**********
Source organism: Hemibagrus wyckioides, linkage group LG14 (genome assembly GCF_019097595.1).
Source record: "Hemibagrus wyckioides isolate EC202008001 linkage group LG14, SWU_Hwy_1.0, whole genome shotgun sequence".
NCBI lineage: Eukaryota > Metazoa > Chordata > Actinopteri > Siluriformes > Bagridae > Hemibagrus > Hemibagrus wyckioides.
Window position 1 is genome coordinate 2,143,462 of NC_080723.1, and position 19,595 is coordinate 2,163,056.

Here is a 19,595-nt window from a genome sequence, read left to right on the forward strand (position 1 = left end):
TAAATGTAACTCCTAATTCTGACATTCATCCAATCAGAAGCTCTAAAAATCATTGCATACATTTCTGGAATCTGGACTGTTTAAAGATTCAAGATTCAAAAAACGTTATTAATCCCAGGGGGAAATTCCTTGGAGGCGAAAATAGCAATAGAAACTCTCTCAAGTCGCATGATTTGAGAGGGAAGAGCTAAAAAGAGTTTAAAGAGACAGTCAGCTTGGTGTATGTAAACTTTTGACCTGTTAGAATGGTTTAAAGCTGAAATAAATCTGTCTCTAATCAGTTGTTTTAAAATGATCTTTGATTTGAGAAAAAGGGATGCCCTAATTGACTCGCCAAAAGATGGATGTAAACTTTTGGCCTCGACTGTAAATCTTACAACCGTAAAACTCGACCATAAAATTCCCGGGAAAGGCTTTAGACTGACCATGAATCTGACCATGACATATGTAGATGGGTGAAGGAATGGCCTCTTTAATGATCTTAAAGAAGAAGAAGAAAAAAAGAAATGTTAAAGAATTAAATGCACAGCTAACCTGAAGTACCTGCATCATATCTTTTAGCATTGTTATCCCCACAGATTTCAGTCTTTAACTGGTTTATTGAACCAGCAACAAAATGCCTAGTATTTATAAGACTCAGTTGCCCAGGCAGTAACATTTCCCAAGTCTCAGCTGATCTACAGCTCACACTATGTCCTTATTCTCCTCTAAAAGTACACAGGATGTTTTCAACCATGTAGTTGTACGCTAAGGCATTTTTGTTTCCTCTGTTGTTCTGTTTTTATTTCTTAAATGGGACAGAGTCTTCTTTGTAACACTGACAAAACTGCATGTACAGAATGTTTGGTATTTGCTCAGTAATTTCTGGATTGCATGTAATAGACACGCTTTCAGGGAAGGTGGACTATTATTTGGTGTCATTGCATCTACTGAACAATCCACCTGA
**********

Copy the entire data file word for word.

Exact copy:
Source organism: Hemibagrus wyckioides, linkage group LG14 (genome assembly GCF_019097595.1).
Source record: "Hemibagrus wyckioides isolate EC202008001 linkage group LG14, SWU_Hwy_1.0, whole genome shotgun sequence".
NCBI lineage: Eukaryota > Metazoa > Chordata > Actinopteri > Siluriformes > Bagridae > Hemibagrus > Hemibagrus wyckioides.
Window position 1 is genome coordinate 2,143,462 of NC_080723.1, and position 19,595 is coordinate 2,163,056.

Here is a 19,595-nt window from a genome sequence, read left to right on the forward strand (position 1 = left end):
TAAATGTAACTCCTAATTCTGACATTCATCCAATCAGAAGCTCTAAAAATCATTGCATACATTTCTGGAATCTGGACTGTTTAAAGATTCAAGATTCAAAAAACGTTATTAATCCCAGGGGGAAATTCCTTGGAGGCGAAAATAGCAATAGAAACTCTCTCAAGTCGCATGATTTGAGAGGGAAGAGCTAAAAAGAGTTTAAAGAGACAGTCAGCTTGGTGTATGTAAACTTTTGACCTGTTAGAATGGTTTAAAGCTGAAATAAATCTGTCTCTAATCAGTTGTTTTAAAATGATCTTTGATTTGAGAAAAAGGGATGCCCTAATTGACTCGCCAAAAGATGGATGTAAACTTTTGGCCTCGACTGTAAATCTTACAACCGTAAAACTCGACCATAAAATTCCCGGGAAAGGCTTTAGACTGACCATGAATCTGACCATGACATATGTAGATGGGTGAAGGAATGGCCTCTTTAATGATCTTAAAGAAGAAGAAGAAAAAAAGAAATGTTAAAGAATTAAATGCACAGCTAACCTGAAGTACCTGCATCATATCTTTTAGCATTGTTATCCCCACAGATTTCAGTCTTTAACTGGTTTATTGAACCAGCAACAAAATGCCTAGTATTTATAAGACTCAGTTGCCCAGGCAGTAACATTTCCCAAGTCTCAGCTGATCTACAGCTCACACTATGTCCTTATTCTCCTCTAAAAGTACACAGGATGTTTTCAACCATGTAGTTGTACGCTAAGGCATTTTTGTTTCCTCTGTTGTTCTGTTTTTATTTCTTAAATGGGACAGAGTCTTCTTTGTAACACTGACAAAACTGCATGTACAGAATGTTTGGTATTTGCTCAGTAATTTCTGGATTGCATGTAATAGACACGCTTTCAGGGAAGGTGGACTATTATTTGGTGTCATTGCATCTACTGAACAATCCACCTGA